A to Z: Open Wound, Wristenparentshttps://kidshealth.org/EN/images/headers/P-khAZDictionary-enHD-AR1.jpgLearn more about wrist wounds and how they're treated.wrist wound in baby, wrist wound in toddler, wrist wound in preschooler, wrist wound in gradeschooler, wrist wound in teen, cuts, wounds, stitches, injuries, falls, first aid, a to z, glossary, dictionary, definitions, kids and wrist cuts, wrist cuts, cut wrist, open wounds, wounded, hurt, get stitches, first aid, wrist wound in baby, wrist wound in toddler, wrist wound in preschooler, wrist wound in gradeschooler, wrist wound in teens, cuts, lacerations, stitches, dictionary, glossary a to z, first aid, wounded, wounds, open wounds, wounds, wrist wounds, hurt wrist, wrist injuries, wrist cuts, cuts on wrists, cut on wrist, injuries, lacerations, open wounds, wounded, woond07/31/201204/11/201909/02/2019ff7a8dbf-8557-48e8-95b5-294863d051cchttps://kidshealth.org/ws/RadyChildrens/en/parents/az-wrist-wound.html/<p><em>May also be called: Cut</em></p> <p>An open wound of the wrist is a <a href="https://kidshealth.org/ws/RadyChildrens/en/parents/bleeding.html/">cut</a> or break in the skin there. The wound may be minor and near the surface of the skin. Or it can&nbsp;be more serious, affecting deeper tissues of the wrist, such as tendons, muscles, ligaments, nerves, blood vessels, or bone.</p> <h3>More to Know</h3> <p>Treat minor wounds at home with first aid. Seek immediate medical attention if a wound appears to be deep, gaping, or won't stop bleeding. Doctors may try to close the wound with <a href="https://kidshealth.org/ws/RadyChildrens/en/parents/stitches.html/">stitches</a>, tape, or an adhesive glue.</p> <h3>Keep in Mind</h3> <p>Deep, large, and dirty wounds need more care. (A "dirty" wound is one that germs have gotten into.) After a wound is treated and bandaged, follow instructions carefully to prevent infection and minimize scarring.</p> <p><em>All A to Z dictionary entries are regularly reviewed by KidsHealth medical experts.</em></p>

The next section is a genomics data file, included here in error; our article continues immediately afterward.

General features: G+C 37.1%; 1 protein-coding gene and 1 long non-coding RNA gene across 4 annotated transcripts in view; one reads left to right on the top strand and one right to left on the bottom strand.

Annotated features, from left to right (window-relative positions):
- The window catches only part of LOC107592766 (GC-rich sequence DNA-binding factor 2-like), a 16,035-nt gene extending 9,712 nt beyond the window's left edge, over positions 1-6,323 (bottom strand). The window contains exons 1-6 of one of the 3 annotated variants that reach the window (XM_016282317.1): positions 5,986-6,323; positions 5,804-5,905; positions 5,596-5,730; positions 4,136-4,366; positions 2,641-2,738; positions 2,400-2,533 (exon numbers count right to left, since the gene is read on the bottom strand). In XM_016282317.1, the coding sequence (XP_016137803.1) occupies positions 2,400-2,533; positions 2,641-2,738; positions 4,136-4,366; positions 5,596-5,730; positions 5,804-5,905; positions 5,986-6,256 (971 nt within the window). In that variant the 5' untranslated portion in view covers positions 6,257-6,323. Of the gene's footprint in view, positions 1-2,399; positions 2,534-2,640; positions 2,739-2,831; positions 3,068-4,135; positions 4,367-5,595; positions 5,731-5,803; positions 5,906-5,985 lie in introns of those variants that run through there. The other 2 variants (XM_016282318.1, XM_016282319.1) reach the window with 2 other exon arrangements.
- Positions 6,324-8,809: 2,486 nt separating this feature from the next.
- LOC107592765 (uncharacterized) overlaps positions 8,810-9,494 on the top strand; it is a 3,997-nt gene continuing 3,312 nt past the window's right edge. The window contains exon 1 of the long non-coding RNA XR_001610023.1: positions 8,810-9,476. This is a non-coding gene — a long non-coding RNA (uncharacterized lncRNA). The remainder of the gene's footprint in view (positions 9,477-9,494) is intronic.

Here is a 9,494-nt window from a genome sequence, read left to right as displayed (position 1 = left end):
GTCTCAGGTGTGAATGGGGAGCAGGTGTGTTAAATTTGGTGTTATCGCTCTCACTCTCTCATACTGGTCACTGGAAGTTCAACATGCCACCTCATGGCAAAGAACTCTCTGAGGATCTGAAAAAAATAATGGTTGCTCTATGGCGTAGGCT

Cuts, Scratches, and ScrapesMost small cuts, scrapes, or abrasions heal on their own. Here are tips for teens on how to treat cuts at home - and when to get medical help.https://kidshealth.org/ws/RadyChildrens/en/teens/cuts.html/8a67c334-f7b8-4aeb-ba0b-d40c0329c38a
Dealing With CutsFind out how to handle minor cuts at home - and when to get medical care for a more serious injury.https://kidshealth.org/ws/RadyChildrens/en/parents/bleeding.html/dd98d89c-e30e-4b99-8178-bb65cc8e9c3d
First Aid: CutsMost cuts can be safely treated at home. But deeper cuts - or any wounds that won't stop bleeding - need emergency medical treatment.https://kidshealth.org/ws/RadyChildrens/en/parents/cuts-sheet.html/e612779f-fd61-449d-947f-c96066443829
StitchesMost kids need stitches at one time or another to help a cut heal properly. Read this article to learn all about stitches and what they do.https://kidshealth.org/ws/RadyChildrens/en/kids/stitches.html/a5bc0381-8320-4e6f-b4ad-8dfbe9777daa
Wound Healing and CareHow well a wound heals depends on where it is on the body and what caused it – as well as how well someone cares for the wound at home. Find out what to do in this article for teens.https://kidshealth.org/ws/RadyChildrens/en/teens/wounds.html/8698279b-71fb-496e-a138-9564f07e71f2
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